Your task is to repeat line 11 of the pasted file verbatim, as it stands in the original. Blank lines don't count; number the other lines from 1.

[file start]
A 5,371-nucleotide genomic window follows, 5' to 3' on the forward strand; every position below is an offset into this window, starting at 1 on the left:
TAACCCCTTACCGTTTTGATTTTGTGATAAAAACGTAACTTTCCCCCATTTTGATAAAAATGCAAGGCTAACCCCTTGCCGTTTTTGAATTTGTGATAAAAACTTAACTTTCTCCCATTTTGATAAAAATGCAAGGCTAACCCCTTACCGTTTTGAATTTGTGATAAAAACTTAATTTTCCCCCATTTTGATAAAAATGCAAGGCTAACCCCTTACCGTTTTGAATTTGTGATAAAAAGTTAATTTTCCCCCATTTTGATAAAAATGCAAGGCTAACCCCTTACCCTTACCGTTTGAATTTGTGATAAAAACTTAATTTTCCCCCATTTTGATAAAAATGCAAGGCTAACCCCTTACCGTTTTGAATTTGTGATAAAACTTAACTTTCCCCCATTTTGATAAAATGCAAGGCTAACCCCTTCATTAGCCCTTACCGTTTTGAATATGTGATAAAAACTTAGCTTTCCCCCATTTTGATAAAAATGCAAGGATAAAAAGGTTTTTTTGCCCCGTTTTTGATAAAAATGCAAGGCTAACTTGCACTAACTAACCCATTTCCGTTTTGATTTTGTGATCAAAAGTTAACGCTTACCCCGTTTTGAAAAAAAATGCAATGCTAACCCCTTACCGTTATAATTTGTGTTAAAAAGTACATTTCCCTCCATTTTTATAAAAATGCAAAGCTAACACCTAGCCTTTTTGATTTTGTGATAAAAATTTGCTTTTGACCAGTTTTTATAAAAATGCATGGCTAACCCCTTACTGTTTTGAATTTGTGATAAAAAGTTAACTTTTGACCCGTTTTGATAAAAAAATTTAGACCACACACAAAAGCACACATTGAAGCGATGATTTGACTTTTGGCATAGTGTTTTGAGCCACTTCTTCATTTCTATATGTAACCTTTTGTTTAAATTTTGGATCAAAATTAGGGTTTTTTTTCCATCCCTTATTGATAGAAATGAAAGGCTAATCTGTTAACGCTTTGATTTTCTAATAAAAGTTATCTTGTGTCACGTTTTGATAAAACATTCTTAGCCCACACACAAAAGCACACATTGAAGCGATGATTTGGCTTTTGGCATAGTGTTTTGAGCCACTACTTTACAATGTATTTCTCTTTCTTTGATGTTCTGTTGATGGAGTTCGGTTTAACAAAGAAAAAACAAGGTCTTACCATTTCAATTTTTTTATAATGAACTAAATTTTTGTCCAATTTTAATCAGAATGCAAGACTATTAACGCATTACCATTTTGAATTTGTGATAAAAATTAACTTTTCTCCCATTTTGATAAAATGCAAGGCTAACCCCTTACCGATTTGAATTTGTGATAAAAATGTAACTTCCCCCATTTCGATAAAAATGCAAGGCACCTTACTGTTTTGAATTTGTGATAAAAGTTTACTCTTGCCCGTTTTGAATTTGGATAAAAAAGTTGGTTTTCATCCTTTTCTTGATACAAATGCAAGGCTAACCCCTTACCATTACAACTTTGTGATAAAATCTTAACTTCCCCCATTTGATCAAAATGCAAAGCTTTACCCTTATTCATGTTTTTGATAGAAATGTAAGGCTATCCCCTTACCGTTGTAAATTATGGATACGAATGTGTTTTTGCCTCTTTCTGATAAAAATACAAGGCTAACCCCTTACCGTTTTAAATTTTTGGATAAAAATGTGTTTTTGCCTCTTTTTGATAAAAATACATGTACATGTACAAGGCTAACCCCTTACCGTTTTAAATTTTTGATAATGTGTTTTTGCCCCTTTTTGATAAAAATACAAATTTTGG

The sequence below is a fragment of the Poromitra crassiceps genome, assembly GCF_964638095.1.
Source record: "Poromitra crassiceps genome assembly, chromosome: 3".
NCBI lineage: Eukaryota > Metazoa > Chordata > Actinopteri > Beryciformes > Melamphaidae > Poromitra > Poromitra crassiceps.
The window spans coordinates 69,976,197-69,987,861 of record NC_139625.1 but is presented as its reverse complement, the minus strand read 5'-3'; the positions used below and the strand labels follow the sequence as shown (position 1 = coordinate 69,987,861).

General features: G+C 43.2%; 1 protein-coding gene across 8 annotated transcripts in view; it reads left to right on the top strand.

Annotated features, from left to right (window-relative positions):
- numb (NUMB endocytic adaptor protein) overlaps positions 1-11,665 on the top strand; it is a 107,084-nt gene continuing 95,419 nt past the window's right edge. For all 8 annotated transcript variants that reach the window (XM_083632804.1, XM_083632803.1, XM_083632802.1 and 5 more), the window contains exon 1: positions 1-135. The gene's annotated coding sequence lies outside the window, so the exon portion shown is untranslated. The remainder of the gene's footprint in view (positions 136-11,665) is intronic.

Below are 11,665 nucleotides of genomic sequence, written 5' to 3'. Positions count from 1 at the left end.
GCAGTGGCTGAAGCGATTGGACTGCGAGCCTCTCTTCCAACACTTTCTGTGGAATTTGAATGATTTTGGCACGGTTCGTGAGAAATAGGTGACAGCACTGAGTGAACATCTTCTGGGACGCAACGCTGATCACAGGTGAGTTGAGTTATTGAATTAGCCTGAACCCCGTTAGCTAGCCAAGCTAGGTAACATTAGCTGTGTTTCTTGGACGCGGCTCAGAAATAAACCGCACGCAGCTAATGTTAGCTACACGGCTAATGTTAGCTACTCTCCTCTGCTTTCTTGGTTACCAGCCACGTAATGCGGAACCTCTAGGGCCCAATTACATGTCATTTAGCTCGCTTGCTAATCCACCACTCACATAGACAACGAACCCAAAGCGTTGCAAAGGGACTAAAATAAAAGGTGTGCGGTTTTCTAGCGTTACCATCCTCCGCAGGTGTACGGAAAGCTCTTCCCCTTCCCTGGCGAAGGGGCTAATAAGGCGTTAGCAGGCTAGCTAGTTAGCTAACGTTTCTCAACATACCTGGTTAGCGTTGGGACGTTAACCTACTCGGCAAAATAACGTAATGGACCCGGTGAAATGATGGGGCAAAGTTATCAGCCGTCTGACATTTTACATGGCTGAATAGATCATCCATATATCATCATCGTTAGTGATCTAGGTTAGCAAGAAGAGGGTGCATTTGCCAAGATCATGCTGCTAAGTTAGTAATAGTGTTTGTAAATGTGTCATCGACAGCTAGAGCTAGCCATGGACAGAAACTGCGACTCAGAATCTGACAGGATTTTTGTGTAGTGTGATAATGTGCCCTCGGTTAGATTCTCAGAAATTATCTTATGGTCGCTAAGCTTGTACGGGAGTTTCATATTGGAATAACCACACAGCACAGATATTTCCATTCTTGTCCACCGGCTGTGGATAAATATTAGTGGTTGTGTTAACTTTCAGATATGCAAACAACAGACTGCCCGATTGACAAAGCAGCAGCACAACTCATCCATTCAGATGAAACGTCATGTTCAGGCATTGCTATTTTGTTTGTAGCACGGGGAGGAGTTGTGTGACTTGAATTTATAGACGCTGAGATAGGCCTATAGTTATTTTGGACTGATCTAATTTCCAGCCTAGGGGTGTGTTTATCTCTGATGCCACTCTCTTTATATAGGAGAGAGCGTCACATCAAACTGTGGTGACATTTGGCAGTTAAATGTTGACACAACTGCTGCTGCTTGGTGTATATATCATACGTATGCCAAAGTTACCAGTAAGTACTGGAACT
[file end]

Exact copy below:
GCAGTGGCTGAAGCGATTGGACTGCGAGCCTCTCTTCCAACACTTTCTGTGGAATTTGAATGATTTTGGCACGGTTCGTGAGAAATAGGTGACAGCACTGAGTGAACATCTTCTGGGACGCAACGCTGATCACAGGTGAGTTGAGTTATTGAATTAGCCTGAACCCCGTTAGCTAGCCAAGCTAGGTAACATTAGCTGTGTTTCTTGGACGCGGCTCAGAAATAAACCGCACGCAGCTAATGTTAGCTACACGGCTAATGTTAGCTACTCTCCTCTGCTTTCTTGGTTACCAGCCACGTAATGCGGAACCTCTAGGGCCCAATTACATGTCATTTAGCTCGCTTGCTAATCCACCACTCACATAGACAACGAACCCAAAGCGTTGCAAAGGGACTAAAATAAAAGGTGTGCGGTTTTCTAGCGTTACCATCCTCCGCAGGTGTACGGAAAGCTCTTCCCCTTCCCTGGCGAAGGGGCTAATAAGGCGTTAGCAGGCTAGCTAGTTAGCTAACGTTTCTCAACATACCTGGTTAGCGTTGGGACGTTAACCTACTCGGCAAAATAACGTAATGGACCCGGTGAAATGATGGGGCAAAGTTATCAGCCGTCTGACATTTTACATGGCTGAATAGATCATCCATATATCATCATCGTTAGTGATCTAGGTTAGCAAGAAGAGGGTGCATTTGCCAAGATCATGCTGCTAAGTTAGTAATAGTGTTTGTAAATGTGTCATCGACAGCTAGAGCTAGCCATGGACAGAAACTGCGACTCAGAATCTGACAGGATTTTTGTGTAGTGTGATAATGTGCCCTCGGTTAGATTCTCAGAAATTATCTTATGGTCGCTAAGCTTGTACGGGAGTTTCATATTGGAATAACCACACAGCACAGATATTTCCATTCTTGTCCACCGGCTGTGGATAAATATTAGTGGTTGTGTTAACTTTCAGATATGCAAACAACAGACTGCCCGATTGACAAAGCAGCAGCACAACTCATCCATTCAGATGAAACGTCATGTTCAGGCATTGCTATTTTGTTTGTAGCACGGGGAGGAGTTGTGTGACTTGAATTTATAGACGCTGAGATAGGCCTATAGTTATTTTGGACTGATCTAATTTCCAGCCTAGGGGTGTGTTTATCTCTGATGCCACTCTCTTTATATAGGAGAGAGCGTCACATCAAACTGTGGTGACATTTGGCAGTTAAATGTTGACACAACTGCTGCTGCTTGGTGTATATATCATACGTATGCCAAAGTTACCAGTAAGTACTGGAACT